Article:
This novel contains an orphan, a con man, a giant zombie, a mad doctor, a dwarf, and a sinister factory. If that laundry list excites you with prospects of strange and uncanny adventure, or reminds you of childhood afternoons curled up with Robert Louis Stevenson, this is the book for you. For me, it's a reminder of when I was very young and my mom used to read "chapter books" to me before bedtime, chapter by excruciatingly suspenseful chapter. Now, my husband and I have been reading The Good Thief aloud to each other. It's the first time as an adult I can recall saying "please, just one more chapter."

It takes a pretty incredible writer to write a 19th century boy's adventure story with a wry 21st century sensibility. Hannah Tinti gets everything right, sketching scenes with the smallest of telling details, letting the character's moral evolution reveal itself in their actions. The orphan Ren is a conflicted hero for all time, and Benjamin Nab is a confidence man whose stories are as satisfying as they are implausible. Highly recommended for smart, suspenseful summer reading for all ages, and especially for sharing with like-minded adventurers.

1 Comments on The Handsell: The Good Thief, last added: 7/23/2009
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3. The Handsell: Agatha Christie Twofer

The A.B.C. Murders
by Agatha Christie
(Penguin paperback, 1991 reissue)
Agatha Christie is my guilty pleasure, though I secretly think she's got a lot more serious stuff going on than is commonly acknowledged; if I ever go back to grad school I'll write about her sly sophistication about class conflict, ageism, xenophobia, etc. This Hercule Poirot case, involving a series of murders in alphabetical order, takes on class assumptions, the fine line between homicidal mania and just being a bit nutty, and some unexpected romance as well. Read in an afternoon, then ponder or discuss.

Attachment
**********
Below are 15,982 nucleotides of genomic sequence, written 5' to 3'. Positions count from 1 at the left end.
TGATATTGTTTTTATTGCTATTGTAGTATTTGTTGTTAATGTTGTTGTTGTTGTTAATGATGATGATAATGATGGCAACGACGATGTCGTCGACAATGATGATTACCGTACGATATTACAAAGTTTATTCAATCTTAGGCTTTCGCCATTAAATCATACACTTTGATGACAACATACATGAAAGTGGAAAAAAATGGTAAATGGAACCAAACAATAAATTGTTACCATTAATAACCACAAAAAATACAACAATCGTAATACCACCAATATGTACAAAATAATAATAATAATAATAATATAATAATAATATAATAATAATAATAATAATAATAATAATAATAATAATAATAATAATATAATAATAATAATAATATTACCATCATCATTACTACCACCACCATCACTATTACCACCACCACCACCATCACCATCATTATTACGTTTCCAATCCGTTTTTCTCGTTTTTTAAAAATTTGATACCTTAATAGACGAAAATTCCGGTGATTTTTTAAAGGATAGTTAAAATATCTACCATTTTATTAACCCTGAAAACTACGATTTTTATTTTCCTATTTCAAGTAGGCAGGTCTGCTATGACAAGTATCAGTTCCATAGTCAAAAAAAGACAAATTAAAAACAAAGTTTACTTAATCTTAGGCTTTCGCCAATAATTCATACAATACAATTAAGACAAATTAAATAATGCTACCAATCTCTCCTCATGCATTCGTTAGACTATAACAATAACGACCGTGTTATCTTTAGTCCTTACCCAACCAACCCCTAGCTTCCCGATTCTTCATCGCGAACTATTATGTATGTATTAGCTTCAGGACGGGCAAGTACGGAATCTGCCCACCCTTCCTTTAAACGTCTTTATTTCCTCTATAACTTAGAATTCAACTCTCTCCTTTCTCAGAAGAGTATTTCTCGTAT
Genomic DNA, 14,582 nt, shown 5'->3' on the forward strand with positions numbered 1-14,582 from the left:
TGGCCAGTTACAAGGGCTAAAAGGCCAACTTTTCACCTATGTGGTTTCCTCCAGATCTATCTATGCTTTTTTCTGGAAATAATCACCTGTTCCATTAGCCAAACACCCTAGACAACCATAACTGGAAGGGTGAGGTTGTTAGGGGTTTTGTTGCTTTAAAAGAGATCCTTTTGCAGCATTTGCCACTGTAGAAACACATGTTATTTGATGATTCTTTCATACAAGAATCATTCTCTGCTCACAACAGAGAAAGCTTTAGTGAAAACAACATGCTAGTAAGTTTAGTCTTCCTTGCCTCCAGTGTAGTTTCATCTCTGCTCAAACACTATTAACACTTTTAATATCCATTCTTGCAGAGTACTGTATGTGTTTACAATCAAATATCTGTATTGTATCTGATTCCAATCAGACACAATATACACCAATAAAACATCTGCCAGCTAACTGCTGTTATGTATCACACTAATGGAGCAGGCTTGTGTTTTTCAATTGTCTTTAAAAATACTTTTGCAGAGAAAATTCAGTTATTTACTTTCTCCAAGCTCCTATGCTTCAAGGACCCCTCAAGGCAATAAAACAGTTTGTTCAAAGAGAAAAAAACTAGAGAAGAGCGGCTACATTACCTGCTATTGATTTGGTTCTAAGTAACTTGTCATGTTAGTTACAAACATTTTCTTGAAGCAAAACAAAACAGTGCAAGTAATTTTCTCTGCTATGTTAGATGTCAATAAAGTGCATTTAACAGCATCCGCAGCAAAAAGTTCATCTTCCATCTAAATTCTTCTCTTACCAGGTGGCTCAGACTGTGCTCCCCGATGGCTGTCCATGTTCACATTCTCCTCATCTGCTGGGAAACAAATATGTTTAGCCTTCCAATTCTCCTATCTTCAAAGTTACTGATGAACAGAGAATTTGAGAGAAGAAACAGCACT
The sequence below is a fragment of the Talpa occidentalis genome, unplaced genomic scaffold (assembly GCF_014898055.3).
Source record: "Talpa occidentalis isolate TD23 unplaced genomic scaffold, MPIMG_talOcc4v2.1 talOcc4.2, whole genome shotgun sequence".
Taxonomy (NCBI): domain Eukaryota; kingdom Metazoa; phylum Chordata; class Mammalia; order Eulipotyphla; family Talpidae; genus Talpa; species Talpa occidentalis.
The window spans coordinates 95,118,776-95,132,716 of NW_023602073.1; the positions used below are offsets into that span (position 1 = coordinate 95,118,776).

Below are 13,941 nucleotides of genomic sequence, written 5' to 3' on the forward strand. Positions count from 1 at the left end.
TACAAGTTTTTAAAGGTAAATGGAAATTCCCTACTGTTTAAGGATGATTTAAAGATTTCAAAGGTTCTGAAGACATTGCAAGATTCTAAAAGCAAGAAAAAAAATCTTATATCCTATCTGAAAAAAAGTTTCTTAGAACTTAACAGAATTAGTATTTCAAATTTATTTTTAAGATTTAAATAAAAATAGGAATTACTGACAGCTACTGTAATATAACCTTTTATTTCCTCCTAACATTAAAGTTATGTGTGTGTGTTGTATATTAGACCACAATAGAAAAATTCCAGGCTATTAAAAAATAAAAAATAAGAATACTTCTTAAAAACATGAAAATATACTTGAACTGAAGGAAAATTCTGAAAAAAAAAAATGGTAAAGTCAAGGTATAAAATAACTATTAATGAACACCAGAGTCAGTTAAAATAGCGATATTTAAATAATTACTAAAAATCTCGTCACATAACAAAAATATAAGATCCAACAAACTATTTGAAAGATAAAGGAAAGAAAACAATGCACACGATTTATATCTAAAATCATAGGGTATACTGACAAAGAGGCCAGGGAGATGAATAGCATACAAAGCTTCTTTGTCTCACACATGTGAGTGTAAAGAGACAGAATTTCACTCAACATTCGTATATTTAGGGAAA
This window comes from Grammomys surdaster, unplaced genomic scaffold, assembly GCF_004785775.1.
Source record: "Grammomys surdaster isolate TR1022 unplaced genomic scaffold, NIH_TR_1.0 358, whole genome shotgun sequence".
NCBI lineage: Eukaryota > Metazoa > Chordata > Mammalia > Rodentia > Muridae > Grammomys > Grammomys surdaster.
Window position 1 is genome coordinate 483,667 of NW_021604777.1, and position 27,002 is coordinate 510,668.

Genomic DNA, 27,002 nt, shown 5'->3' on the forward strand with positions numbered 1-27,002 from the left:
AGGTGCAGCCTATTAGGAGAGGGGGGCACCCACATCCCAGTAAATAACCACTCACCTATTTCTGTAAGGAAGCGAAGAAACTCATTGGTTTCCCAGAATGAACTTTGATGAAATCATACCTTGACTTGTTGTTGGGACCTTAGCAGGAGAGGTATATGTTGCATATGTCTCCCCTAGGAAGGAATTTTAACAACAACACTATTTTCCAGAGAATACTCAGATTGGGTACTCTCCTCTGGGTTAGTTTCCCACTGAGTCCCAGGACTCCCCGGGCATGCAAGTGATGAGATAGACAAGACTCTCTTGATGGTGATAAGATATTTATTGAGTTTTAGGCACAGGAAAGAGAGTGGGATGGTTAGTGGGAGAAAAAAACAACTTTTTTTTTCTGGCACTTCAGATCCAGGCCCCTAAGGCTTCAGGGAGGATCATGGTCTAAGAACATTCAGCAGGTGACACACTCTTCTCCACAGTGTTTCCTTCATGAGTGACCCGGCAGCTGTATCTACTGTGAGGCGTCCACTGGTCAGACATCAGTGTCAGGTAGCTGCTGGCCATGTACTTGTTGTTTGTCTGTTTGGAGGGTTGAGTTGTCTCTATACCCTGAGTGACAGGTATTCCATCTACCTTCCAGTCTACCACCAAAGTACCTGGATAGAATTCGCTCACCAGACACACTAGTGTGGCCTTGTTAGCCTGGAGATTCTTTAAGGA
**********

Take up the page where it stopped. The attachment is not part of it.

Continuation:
A Murder Is Announced
by Agatha Christie
(Signet paperback, 2001 reissue)
Another sign of my weakness for Christie, this mystery celebrates small town life while skewering it mercilessly. It's also yet another instance of the impossibility of guessing the culprit -- I once read Christie would write the novel almost to the end, decide who was the most unlikely suspect, then go back and "frame" that person in her edits. However she did it, it's always a treat for the lover of old-fashioned puzzles.

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4. The Handsell: Comics Roundup!

As promised, I'm catching up on reviewing some of the many comics I seem to have been reading lately. This will be Handsell style: just a quick description/pitch.

A note on linking: I'm trying something new. I'm using my own images and linking them directly to the IndieBound book info page, rather than using the affiliate links, which require an extra several clicks before you get to the book. It takes a bit longer for me, but seems more likely to be click-through-friendly for you. Let me know what you think.

Miss Don't Touch Me
by Hubert & Kerascoet

(NBM/ComicsLit)

This graphic novel is a study in contradictions: it combines a somewhat lighthearted tone - "prudish girl finds herself working in a high-end whorehouse, bring on the sex comedy!" - with some rather grisly plot points, including some pretty dark perversions and more than one bloody murder. The very French drawing style -- quick and flowing, almost sketchy, a la Joann Sfar of The Rabbi's Cat -- contributes to this strangeness. It's a grippingly suspenseful plot and the characters and images are very well-done and sometimes even sexy, but I'd suggest it only to readers with strong stomachs and a high tolerance for cognitive dissonance.